Not Under My Roof

When Jesus had finished all his words to the people,
he entered Capernaum.
A centurion there had a slave who was ill and about to die,
and he was valuable to him.
When he heard about Jesus, he sent elders of the Jews to him,
asking him to come and save the life of his slave.
They approached Jesus and strongly urged him to come, saying,
“He deserves to have you do this for him,
for he loves our nation and he built the synagogue for us.”
And Jesus went with them,
but when he was only a short distance from the house,
the centurion sent friends to tell him,
“Lord, do not trouble yourself,
for I am not worthy to have you enter under my roof.
Therefore, I did not consider myself worthy to come to you;
but say the word and let my servant be healed.
For I too am a person subject to authority,
with soldiers subject to me.
And I say to one, Go, and he goes;
and to another, Come here, and he comes;
and to my slave, Do this, and he does it.”
When Jesus heard this he was amazed at him
and, turning, said to the crowd following him,
“I tell you, not even in Israel have I found such faith.”
When the messengers returned to the house,
they found the slave in good health.
(Luke 7:1-10)

Scripture Study

7:1 Capernaum This fishing village on the northern shore of the Sea of Galilee served as Jesus’ base of operations during His public ministry.

7:2 centurion’s A centurion was a Roman military officer in charge of roughly 80 soldiers.

7:3 he sent elders of the Jews Since he was a Gentile (non-Jew), the centurion sent Jewish leaders to vouch for him to Jesus, a Jewish teacher.

7:4 He deserves The elders’ opinion of the centurion is based on his generosity to the Jewish community. The centurion himself recognizes that he is not worthy (vv. 6–7).

7:6 I am not worthy Coming from a leader in the Roman occupying force, this would have been a shocking expression of reverence toward a Jewish teacher. The centurion probably was aware that a Jew who entered a Gentile’s house became ritually unclean and thus doing so would have been a serious inconvenience for a Jewish person like Jesus

7:8 a person subject to authority The centurion recognizes that Jesus has considerable authority over sickness, similar to his own authority within the military chain of command.

7:9 found such faith This statement, praising one of Israel’s foreign rulers, would not have been well received by Jesus’ Jewish listeners. Jesus frequently links faith and healing (compare Luke 5:20).

Scripture Reflection

What stands out here is the centurion’s humility: he did not belong to the chosen people, he was a pagan; but he makes his request through friends, with deep humility. Humility is a route to faith, whether to receive faith for the first time or to revive it.

Speaking of his own conversion experience, St Augustine says that because he was not humble, he could not understand how Jesus, who was such a humble person, could be God, nor how God could teach anyone by lowering himself to the point of taking on our human condition. This was precisely why the Word, eternal Truth, became man—to demolish our pride, to encourage our love, to subdue all things and thereby be able to raise us up (cf. Confessions).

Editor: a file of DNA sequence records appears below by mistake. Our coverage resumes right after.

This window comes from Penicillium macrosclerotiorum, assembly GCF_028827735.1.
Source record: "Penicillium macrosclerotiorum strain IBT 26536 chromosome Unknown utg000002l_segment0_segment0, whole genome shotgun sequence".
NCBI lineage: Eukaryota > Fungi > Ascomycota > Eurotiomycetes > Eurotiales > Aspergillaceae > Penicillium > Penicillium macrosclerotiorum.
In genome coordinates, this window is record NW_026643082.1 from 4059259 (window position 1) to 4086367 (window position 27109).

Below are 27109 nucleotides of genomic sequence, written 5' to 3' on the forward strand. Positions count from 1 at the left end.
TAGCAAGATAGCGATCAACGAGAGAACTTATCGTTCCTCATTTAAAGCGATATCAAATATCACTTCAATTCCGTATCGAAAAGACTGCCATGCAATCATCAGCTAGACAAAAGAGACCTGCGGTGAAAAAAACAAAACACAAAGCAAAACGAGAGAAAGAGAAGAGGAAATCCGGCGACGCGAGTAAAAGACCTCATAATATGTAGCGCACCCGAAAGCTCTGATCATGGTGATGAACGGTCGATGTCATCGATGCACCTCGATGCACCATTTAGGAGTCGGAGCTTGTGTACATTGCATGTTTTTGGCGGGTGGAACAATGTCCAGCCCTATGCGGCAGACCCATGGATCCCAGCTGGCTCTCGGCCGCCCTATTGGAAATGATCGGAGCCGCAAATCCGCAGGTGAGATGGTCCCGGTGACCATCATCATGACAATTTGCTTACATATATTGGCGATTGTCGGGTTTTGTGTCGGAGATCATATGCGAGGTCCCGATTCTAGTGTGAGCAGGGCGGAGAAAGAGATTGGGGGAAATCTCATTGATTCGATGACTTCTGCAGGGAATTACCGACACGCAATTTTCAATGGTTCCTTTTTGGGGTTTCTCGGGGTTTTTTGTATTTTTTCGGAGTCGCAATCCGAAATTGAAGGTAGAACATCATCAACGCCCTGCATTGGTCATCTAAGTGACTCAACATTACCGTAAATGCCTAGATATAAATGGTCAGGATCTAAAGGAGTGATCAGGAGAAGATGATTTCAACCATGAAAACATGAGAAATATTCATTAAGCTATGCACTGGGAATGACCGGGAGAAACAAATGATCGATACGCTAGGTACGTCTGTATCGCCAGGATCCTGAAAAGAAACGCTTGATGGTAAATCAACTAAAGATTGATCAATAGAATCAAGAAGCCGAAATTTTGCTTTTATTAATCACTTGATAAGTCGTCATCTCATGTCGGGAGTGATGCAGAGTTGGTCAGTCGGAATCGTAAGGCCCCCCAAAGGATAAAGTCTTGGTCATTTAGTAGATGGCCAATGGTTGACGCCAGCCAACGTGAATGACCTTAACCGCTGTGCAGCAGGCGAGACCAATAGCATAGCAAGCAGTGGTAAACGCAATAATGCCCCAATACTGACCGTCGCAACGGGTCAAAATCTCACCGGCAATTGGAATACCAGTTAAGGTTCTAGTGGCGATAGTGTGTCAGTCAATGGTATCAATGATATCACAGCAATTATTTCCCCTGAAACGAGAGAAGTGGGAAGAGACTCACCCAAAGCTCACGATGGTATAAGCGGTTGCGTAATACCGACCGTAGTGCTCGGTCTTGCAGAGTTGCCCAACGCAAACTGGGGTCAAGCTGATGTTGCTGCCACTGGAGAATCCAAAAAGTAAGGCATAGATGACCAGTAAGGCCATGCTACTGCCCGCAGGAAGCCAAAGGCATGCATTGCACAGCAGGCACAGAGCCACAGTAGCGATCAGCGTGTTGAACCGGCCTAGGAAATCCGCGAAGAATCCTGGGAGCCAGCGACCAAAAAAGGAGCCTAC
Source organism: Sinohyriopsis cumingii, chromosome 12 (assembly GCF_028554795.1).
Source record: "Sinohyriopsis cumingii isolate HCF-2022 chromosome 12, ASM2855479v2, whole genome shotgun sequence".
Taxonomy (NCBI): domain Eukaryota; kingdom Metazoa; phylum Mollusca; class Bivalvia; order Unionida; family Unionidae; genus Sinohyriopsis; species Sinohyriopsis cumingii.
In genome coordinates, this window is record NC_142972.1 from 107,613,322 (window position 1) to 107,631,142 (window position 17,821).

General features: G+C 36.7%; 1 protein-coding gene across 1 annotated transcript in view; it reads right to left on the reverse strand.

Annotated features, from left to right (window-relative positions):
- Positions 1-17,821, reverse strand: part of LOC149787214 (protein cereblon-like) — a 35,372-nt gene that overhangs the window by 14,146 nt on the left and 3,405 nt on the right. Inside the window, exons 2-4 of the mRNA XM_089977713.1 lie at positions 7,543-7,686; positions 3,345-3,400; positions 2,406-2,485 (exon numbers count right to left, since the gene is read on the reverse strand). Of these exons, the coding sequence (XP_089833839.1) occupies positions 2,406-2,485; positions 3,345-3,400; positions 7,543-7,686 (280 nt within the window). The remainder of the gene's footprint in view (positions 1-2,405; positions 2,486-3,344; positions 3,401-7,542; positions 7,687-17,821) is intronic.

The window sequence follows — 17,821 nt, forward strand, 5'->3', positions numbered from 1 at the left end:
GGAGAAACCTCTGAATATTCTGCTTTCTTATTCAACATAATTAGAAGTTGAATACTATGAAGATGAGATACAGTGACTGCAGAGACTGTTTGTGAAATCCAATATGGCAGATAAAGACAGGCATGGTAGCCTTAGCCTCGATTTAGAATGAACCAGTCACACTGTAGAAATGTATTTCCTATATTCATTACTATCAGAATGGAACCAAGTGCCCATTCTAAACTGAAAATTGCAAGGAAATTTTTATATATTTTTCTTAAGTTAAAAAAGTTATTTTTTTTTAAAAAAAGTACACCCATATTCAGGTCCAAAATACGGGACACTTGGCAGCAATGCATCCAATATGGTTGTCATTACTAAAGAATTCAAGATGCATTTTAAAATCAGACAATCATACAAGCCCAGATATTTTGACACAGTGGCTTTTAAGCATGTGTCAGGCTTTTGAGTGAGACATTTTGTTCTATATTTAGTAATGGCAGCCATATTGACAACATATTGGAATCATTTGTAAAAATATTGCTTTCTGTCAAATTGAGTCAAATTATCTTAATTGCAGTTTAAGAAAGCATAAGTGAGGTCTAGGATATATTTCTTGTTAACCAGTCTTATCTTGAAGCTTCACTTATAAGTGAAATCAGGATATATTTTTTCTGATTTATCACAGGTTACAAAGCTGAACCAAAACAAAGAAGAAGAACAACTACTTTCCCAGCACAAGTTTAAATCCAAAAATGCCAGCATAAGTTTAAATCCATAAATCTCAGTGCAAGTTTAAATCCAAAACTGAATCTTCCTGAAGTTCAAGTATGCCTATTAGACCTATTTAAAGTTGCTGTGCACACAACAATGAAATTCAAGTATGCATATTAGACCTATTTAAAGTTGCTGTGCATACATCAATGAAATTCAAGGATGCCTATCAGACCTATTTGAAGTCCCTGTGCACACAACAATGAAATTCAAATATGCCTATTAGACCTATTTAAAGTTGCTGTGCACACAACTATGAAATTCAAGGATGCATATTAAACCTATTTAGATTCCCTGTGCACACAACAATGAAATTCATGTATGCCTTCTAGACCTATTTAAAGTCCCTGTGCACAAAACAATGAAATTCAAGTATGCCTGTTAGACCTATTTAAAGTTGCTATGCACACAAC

May the virtues of faith, hope, and love go with you today – DV.   

Living for Christ

Brothers and sisters:
None of us lives for oneself, and no one dies for oneself.
For if we live, we live for the Lord,
and if we die, we die for the Lord;
so then, whether we live or die, we are the Lord’s.
For this is why Christ died and came to life,
that he might be Lord of both the dead and the living.
(Romans 14:7-9)

Scripture Study

14:7 no one dies for oneself Emphasizes dependence on God and unity among believers.

14:8 we die for the Lord Indicates that in all things, the believer’s purpose is to serve and please God.

we are the Lord’s Paul affirms that neither life nor death can adversely affect the believer’s union with Christ (see Rom 8:35; 1 Thess 5:10).

14:9 for this is why Here Paul reminds his audience that Christ’s death and resurrection should encourage believers to live for the Lord, not themselves. Christians should use their freedom in Christ to show love and respect to fellow believers since He died for all people—both the living and the dead, the strong and the weak.

Scripture Reflection

We do not own ourselves, we are not our own masters. God, One and Three, has created us, and Jesus Christ has freed us from sin by redeeming us with his blood. Therefore, he is our lord, and we his servants, committed to him body and soul. He is lord of our life and of our death.

Commenting on these verses St Gregory the Great says: “The saints, therefore, do not live and do not die for themselves. They do not live for themselves, because in all that they do they strive for spiritual gain: by praying, preaching and persevering in good works, they seek the increase of the citizens of the heavenly fatherland. Nor do they die for themselves because men see them glorifying God by their death, hastening to reach him through death” (In Ezechielem homiliae, 2, 10).

May the virtues of faith, hope, and love go with you today – DV.